5 tips that can revolutionize your FOIA request responses
If it seems as though Freedom of Information Act requests are on the rise, it’s because they are. Consider this: The General Accounting Office estimated that between FOIA’s passage in 1966 and 1991, 1.9 million requests had been filed. Fast-forward to 2015, and more than 700,000 requests were filed in one year alone — underscoring how much the digital era has increased the burden for managing this data and document load.
This shift should concern government agencies. FOIA litigation is up 26 percent in 2018, yet 25 percent of public entities admit they would be unable to produce text messages from public officials. Still others struggle with producing even basic information, such as tax records and budgets.
Still, as daunting as the task might be, it’s the duty of FOIA officers to be transparent about the operations of local, state and federal agencies. Thankfully, modern document management systems and workflows can reduce the hours spent searching for data and lessen the risk of a legal battle for failing to release the right records.
If your agency is struggling to fulfill large-batch FOIA requests or produce extremely specific data or documents, it’s time to examine your processes and implement best practices for document governance. Even as FOIA requestors become more savvy and requests become more complex, it’s possible to get ahead and improve the process for producing public documents. Here’s how to get started.
Tip 1: Implement a consistent case management process
FOIA requests can become overwhelming if they are not properly logged in the first place. Every request — whether through mail, fax or the internet — should be assigned a standardized case number so it can be tracked at every phase.
To make this task easier, consider a document management system that automatically assigns case numbers. This automated process will prevent requests from falling through the cracks and exposing the agency to legal risk.
A strong case management process should also include a tool that tracks the version history of every document. You should be able to easily identify when all documents have been accessed, changed or shared with the public.
Tip 2: Automate Your workflows
FOIA officials live in the trenches of inbound information requests, which can add up fast. But it’s possible to implement document generation systems that can respond automatically, especially as FOIA officers have the direct knowledge of what requests are most common. Instead of sending a custom response form for each request, forms can be generated based on any number of categories of data, saving significant administrative effort.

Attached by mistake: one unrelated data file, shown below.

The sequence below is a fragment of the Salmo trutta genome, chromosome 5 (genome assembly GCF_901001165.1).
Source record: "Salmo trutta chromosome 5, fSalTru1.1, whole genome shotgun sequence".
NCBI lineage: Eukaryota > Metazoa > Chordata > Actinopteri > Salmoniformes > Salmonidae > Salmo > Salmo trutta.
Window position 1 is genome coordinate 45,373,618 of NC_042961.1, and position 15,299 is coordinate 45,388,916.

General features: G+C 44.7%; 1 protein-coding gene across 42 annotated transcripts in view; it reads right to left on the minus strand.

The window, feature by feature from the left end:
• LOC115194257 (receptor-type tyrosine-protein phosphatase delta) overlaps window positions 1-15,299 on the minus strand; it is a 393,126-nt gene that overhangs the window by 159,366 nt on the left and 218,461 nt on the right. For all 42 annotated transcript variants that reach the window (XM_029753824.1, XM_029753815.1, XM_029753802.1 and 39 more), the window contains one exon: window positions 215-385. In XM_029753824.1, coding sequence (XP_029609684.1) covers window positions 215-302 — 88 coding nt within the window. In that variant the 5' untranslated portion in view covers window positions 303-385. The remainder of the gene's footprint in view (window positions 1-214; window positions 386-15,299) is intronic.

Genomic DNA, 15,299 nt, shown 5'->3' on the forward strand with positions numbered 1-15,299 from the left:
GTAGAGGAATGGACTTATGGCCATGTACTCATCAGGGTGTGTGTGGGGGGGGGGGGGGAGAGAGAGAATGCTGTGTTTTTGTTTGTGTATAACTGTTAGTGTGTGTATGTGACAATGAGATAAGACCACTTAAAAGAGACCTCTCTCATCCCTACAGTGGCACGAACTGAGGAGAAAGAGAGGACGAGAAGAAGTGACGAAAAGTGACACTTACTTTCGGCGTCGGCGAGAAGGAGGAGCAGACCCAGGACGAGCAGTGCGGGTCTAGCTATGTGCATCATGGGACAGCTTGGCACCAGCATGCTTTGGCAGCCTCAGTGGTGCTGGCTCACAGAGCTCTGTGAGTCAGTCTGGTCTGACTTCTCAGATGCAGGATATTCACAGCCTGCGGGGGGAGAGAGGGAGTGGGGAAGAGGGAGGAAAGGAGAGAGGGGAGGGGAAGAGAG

Also, you can tailor modern systems so that when requests come in, all appropriate parties — legal, public relations, IT, etc. — can be notified of their responsibilities with the request.
Tip 3: Truly open up your data
FOIA has always been about transparency, so if it’s possible, fully commit to it. Increasingly, government agencies are opening up their databases and proactively putting data online for the public to access. Instead of fielding a barrage of similar or even identical requests, putting your data online allows you to simply point the requestor to a portal or microsite that houses what they are looking for.
Tip 4: Centralize your data
It may sound simple, but one of the most impactful ways toward a simpler FOIA response is to get all critical data in one easily accessible place. Too often, FOIA officers are searching through multiple servers and systems for the right records or, worse, are sifting through uncataloged physical records. If your agency is finding itself in this predicament often, now is the time to act to digitize and centralize data. The National Archives and Records Administration is mandating a 50 percent reduction in paper documents by 2019, so proactively seeking a solution that can create and maintain electronic records is a smart strategy.
Tip 5: Don’t centralize knowledge
Government agencies — especially small, local entities — know that tight budgets and short staff can push the burden of FOIA responses onto a small team or even a single person. So, when there is inevitably turnover or retirement, a large amount of knowledge can exit along with that person. Make sure data processes and locations are well documented, and if there is a staff change, have a continuity plan so no request gets lost.
While FOIA compliance can be burdensome, modern tools and workflow tweaks can greatly impact your ability to provide the public the information it seeks. At the same time, a faster, more consistent response will improve the lives of employees in your agency as well as your constituents.
Gary Wootten is a strategic enterprise account executive at DocuSign, which provides electronic signature solutions.